The point being that, white Europeans (or people of European descent) tend towards unconscious racism. I spoke to a Muslim counsellor about this, and she told me about this happening to her, her family and her friends everyday of the week. As a white Anglo-Irish person, I never thought about skin colour like this before. But when one thinks about it, its actually not just common but endemic. Its also akin to the kind of labelling that goes on with faith?
“She’s a Muslim.” “He’s a Jew.” “They’re Hindus.” I for one would prefer “She’s a human being.” This is why I don’t like those Equal Opportunity monitoring forms employers hand out. What does it matter what so-called ethnic origin is? Or my religion, my sexual orientation, or my gender for that matter? What is important is the person, not the bits that make that person a person.
When God found me, hiding in Atheism ;) I was called as simply a being. God has never asked me what my ethnic origin is. He knows, and I would suppose that, in all its richness and diversity, the Church (being Christianity) would not care either (am I being too naive here?)
The Quakers are often accused of being white and middle-class. They are worried about being perceived as this, and rightly so. Whilst other faith groups grow, the Quakers seem, in the UK at least, to have not grown. I assume that in the UK and possibly the States this is also true of the other peace churches. Is this symptomatic of again, the European, white attitudes that seem to separate us all out into divergent boxes, and thus more at home in divergent faiths/denominations?
Again, it is possibly the unwitting historical responses that they give out to people from other cultures. That is, the labels used, such as Ethnic Mennonite. I wonder though, what constitutes an Ethnic Mennonite in Tanzania, or the Congo?
I can see why Trini has a problem with this label, all too clearly, after all, the Irish have been the butt of many jokes for a long while and suffered terribly for hundreds of years. It leaves a certain bitter taste in the mouth when certain terms are used to describe one exclusively, as if they are being used in a context of apologetics, without apologising, if you know what I mean?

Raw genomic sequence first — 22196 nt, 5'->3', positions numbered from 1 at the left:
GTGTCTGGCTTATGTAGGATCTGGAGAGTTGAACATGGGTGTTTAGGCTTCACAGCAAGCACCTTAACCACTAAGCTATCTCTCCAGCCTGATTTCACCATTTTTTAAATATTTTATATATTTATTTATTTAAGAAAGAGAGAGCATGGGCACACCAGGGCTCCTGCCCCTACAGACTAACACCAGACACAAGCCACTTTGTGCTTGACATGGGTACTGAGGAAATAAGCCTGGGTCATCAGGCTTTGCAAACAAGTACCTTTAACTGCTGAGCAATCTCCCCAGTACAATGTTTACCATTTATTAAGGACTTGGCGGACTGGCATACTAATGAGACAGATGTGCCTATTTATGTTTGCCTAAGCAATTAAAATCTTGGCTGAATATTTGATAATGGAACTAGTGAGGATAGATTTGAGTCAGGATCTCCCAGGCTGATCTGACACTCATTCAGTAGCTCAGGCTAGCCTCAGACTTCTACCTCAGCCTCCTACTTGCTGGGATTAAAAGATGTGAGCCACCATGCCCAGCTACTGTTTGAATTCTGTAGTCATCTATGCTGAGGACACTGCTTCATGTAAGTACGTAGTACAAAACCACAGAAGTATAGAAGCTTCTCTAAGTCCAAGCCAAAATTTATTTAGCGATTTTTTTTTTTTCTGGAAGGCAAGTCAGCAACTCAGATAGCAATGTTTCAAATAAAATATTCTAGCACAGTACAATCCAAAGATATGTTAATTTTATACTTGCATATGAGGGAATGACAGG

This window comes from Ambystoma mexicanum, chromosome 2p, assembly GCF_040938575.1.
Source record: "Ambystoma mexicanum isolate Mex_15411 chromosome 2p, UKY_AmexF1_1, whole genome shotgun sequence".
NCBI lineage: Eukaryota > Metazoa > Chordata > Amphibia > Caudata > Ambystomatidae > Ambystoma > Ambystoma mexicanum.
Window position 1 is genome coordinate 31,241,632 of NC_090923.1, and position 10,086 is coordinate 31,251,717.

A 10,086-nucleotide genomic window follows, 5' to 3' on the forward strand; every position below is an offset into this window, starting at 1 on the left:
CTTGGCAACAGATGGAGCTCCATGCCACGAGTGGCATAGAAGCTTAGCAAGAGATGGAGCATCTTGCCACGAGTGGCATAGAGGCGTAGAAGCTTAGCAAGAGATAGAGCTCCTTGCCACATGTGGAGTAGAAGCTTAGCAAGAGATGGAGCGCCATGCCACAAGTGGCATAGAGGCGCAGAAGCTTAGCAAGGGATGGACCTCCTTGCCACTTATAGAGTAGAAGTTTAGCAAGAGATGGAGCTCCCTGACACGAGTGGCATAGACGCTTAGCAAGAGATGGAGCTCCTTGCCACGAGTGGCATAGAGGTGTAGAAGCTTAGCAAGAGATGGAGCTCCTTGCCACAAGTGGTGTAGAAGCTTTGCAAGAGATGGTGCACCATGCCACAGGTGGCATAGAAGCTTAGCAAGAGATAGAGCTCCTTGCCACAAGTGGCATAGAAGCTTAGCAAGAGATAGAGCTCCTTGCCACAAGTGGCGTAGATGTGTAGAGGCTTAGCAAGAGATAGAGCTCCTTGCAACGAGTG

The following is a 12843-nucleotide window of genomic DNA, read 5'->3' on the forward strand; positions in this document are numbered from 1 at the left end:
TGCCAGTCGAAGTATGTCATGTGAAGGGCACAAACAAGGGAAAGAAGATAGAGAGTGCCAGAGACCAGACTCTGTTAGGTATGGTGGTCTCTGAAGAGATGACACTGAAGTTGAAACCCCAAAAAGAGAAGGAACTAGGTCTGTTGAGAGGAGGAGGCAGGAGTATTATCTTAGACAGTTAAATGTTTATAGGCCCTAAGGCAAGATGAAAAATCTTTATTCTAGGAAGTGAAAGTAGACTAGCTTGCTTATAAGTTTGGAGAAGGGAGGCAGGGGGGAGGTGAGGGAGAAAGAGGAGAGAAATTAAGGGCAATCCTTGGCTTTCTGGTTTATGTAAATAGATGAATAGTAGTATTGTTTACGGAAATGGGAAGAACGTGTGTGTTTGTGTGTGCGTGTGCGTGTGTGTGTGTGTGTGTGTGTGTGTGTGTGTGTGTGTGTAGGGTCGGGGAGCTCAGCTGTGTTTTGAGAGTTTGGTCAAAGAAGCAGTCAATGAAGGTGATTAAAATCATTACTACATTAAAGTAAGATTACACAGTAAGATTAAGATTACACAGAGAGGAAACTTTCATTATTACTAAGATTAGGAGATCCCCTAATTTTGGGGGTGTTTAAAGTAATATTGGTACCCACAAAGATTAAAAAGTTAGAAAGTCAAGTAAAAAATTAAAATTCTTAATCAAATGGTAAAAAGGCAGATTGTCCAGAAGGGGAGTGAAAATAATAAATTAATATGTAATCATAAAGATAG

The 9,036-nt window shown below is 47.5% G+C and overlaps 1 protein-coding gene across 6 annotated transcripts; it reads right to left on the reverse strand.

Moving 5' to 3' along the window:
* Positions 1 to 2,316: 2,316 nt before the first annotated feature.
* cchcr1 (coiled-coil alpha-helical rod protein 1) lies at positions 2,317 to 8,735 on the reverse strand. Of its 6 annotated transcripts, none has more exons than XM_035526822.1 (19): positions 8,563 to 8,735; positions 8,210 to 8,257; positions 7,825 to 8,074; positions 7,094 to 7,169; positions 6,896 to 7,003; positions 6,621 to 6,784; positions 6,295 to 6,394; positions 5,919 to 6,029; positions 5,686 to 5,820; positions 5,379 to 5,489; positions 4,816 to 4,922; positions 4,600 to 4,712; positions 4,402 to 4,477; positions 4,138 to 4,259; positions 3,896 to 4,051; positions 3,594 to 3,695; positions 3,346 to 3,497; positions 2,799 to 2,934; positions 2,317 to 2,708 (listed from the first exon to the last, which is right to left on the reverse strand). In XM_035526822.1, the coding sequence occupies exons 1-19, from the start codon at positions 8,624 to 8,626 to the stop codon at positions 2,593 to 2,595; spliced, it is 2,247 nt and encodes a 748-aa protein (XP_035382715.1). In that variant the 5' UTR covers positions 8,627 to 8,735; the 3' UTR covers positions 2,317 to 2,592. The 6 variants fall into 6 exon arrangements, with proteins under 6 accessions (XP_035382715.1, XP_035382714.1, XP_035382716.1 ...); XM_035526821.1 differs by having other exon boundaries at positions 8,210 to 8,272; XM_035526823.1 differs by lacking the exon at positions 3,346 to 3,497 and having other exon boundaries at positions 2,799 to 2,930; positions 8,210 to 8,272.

Jdaniel, this is also the language that’s used in the February 6, 2007 issue of the Mennonite (in pdf format), which has a similar article to the MWR, but with snazzier graphs.
I think the choice to use the term “racial/ethnic” is particularly sad given that Damascus Road Anti-Racism training, which is a program of Mennonite Central Committee, so carefully (and correctly) teaches that race is a social construction invented to maintain white privilege. Here’s the definition from page 19 of their Damascus & Beyond program from their 10th anniversary celebration in Atlanta, Georgia:
Is that really a good basis for a new Mennonite buzzword?
Hi Jenny. :-) Welcome to YAR. Thank you for posting. I’m about to disagree with much of what you said, so please correct me if I misunderstood.
I’m uncomfortable saying race/ethnicity doesn’t matter at all. It doesn’t matter in terms of God loving us, as you rightly pointed out, but I worry in an attempt to avoid racism, we may end up saying everyone is exactly the same.
The same as what? Could that not also lead us into believing there is some default option that we all are, and if you don’t fit that, then “You must be wrong, because we are all the same here.” The default would probably be white, since that’s been the tradition, and we would effectively shut down any discussion of differences we have. I don’t think this would help the “unconscious racism” you mentioned.
For example, a years ago at church, we had several Kenyan distance runners. I hit it off with them pretty well, though we only interacted at church. I showed up to a church event after a hard day at work and feeling less-than-pretty. Two of the Kenyans walked over to me and said, “Skylark! Wow beautiful, you look incredible!”
This is where understanding people’s backgrounds comes in handy. When I was growing up, and in college, too, women gave each other compliments on how they look, but men of the same age keep their thoughts to themselves unless they’re trying to score a date. I grew up with lots of conservative homeschoolers in my life, and that inevitably leads to “dating=bad, courtship=good” and perpetual self-effacing.
Meanwhile, these young Kenyan men had been taught to respond outwardly when they saw something they liked. They weren’t trying to butter me up. They just recognized that I fit the standard of beauty in their culture. I later found out if they’re interested in more than friendly compliments and conversation, they let the woman know most directly.
Are we all the same? No. Do we approach life with the same set of assumptions and expectations? Hardly. Rather than ignore them, it makes sense to get them out in the open where we can talk about them and grow to understand each other.
I don’t think the term racial/ethnic makes sense, either. It perpetuates the false (and racist) normalization of whiteness, by implying that only non-white people have a race or ethnicity.
My understanding is that this term was actually chosen to be the “official term” for Menno publications by an MCUSA caucus of people of color? Or something along those lines – I’m not clear about the exact group that made the selection. I think there was a little sidebar explaining where the term came from in an issue of The Mennonite about a year ago.
This thread is getting into some key issues around race and ethnicity, though. From my perspective, I think we have to hold together two key understandings:
1) Race is a myth. There are physical differences among people around the globe, but as you move around the globe those physical traits smoothly merge from one area to the next — there are no racial categories that have any biological basis. Every human being is a unique and complex mix of many different identities, and we’ll never fit neatly into boxes or categories.